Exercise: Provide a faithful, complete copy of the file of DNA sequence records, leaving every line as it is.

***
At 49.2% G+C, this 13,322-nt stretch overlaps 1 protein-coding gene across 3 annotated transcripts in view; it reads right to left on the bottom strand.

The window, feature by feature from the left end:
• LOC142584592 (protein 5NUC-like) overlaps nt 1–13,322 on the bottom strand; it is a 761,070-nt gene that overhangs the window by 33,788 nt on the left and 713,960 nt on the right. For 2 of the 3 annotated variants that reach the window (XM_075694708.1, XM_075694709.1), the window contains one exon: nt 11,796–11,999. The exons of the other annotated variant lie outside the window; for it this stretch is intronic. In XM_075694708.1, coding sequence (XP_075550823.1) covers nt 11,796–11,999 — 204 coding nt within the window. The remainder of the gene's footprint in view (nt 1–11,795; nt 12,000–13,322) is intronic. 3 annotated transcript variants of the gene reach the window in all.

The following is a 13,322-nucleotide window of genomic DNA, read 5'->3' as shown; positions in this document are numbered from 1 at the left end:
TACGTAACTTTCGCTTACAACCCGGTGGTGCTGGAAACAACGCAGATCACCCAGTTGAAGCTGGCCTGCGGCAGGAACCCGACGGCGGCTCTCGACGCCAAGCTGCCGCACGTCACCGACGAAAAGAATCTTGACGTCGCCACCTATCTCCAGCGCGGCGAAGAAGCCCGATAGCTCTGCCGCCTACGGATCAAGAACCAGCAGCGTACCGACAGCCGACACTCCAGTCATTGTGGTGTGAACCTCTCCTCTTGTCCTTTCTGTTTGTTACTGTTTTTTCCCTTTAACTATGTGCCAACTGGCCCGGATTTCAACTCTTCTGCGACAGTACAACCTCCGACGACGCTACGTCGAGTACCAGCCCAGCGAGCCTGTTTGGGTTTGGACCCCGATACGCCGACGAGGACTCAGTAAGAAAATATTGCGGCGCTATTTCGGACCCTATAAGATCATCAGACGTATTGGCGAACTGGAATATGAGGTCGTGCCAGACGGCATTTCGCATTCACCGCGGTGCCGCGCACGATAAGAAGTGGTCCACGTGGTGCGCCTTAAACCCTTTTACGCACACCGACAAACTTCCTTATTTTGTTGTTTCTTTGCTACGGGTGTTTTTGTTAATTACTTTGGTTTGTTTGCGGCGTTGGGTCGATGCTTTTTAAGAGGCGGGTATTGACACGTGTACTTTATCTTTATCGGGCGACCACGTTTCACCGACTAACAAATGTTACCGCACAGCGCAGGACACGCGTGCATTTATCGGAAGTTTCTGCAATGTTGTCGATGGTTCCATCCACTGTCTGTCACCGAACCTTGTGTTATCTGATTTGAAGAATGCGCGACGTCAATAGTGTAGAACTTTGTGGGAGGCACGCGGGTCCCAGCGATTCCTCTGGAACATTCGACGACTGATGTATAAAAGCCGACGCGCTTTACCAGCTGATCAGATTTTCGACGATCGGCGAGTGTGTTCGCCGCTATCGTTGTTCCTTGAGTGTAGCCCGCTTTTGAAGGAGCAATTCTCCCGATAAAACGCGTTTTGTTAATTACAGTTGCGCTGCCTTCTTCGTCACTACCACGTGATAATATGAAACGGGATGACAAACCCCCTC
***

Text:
At 49.2% G+C, this 13,322-nt stretch overlaps 1 protein-coding gene across 3 annotated transcripts in view; it reads right to left on the bottom strand.

The window, feature by feature from the left end:
• LOC142584592 (protein 5NUC-like) overlaps nt 1–13,322 on the bottom strand; it is a 761,070-nt gene that overhangs the window by 33,788 nt on the left and 713,960 nt on the right. For 2 of the 3 annotated variants that reach the window (XM_075694708.1, XM_075694709.1), the window contains one exon: nt 11,796–11,999. The exons of the other annotated variant lie outside the window; for it this stretch is intronic. In XM_075694708.1, coding sequence (XP_075550823.1) covers nt 11,796–11,999 — 204 coding nt within the window. The remainder of the gene's footprint in view (nt 1–11,795; nt 12,000–13,322) is intronic. 3 annotated transcript variants of the gene reach the window in all.

The following is a 13,322-nucleotide window of genomic DNA, read 5'->3' as shown; positions in this document are numbered from 1 at the left end:
TACGTAACTTTCGCTTACAACCCGGTGGTGCTGGAAACAACGCAGATCACCCAGTTGAAGCTGGCCTGCGGCAGGAACCCGACGGCGGCTCTCGACGCCAAGCTGCCGCACGTCACCGACGAAAAGAATCTTGACGTCGCCACCTATCTCCAGCGCGGCGAAGAAGCCCGATAGCTCTGCCGCCTACGGATCAAGAACCAGCAGCGTACCGACAGCCGACACTCCAGTCATTGTGGTGTGAACCTCTCCTCTTGTCCTTTCTGTTTGTTACTGTTTTTTCCCTTTAACTATGTGCCAACTGGCCCGGATTTCAACTCTTCTGCGACAGTACAACCTCCGACGACGCTACGTCGAGTACCAGCCCAGCGAGCCTGTTTGGGTTTGGACCCCGATACGCCGACGAGGACTCAGTAAGAAAATATTGCGGCGCTATTTCGGACCCTATAAGATCATCAGACGTATTGGCGAACTGGAATATGAGGTCGTGCCAGACGGCATTTCGCATTCACCGCGGTGCCGCGCACGATAAGAAGTGGTCCACGTGGTGCGCCTTAAACCCTTTTACGCACACCGACAAACTTCCTTATTTTGTTGTTTCTTTGCTACGGGTGTTTTTGTTAATTACTTTGGTTTGTTTGCGGCGTTGGGTCGATGCTTTTTAAGAGGCGGGTATTGACACGTGTACTTTATCTTTATCGGGCGACCACGTTTCACCGACTAACAAATGTTACCGCACAGCGCAGGACACGCGTGCATTTATCGGAAGTTTCTGCAATGTTGTCGATGGTTCCATCCACTGTCTGTCACCGAACCTTGTGTTATCTGATTTGAAGAATGCGCGACGTCAATAGTGTAGAACTTTGTGGGAGGCACGCGGGTCCCAGCGATTCCTCTGGAACATTCGACGACTGATGTATAAAAGCCGACGCGCTTTACCAGCTGATCAGATTTTCGACGATCGGCGAGTGTGTTCGCCGCTATCGTTGTTCCTTGAGTGTAGCCCGCTTTTGAAGGAGCAATTCTCCCGATAAAACGCGTTTTGTTAATTACAGTTGCGCTGCCTTCTTCGTCACTACCACGTGATAATATGAAACGGGATGACAAACCCCCTC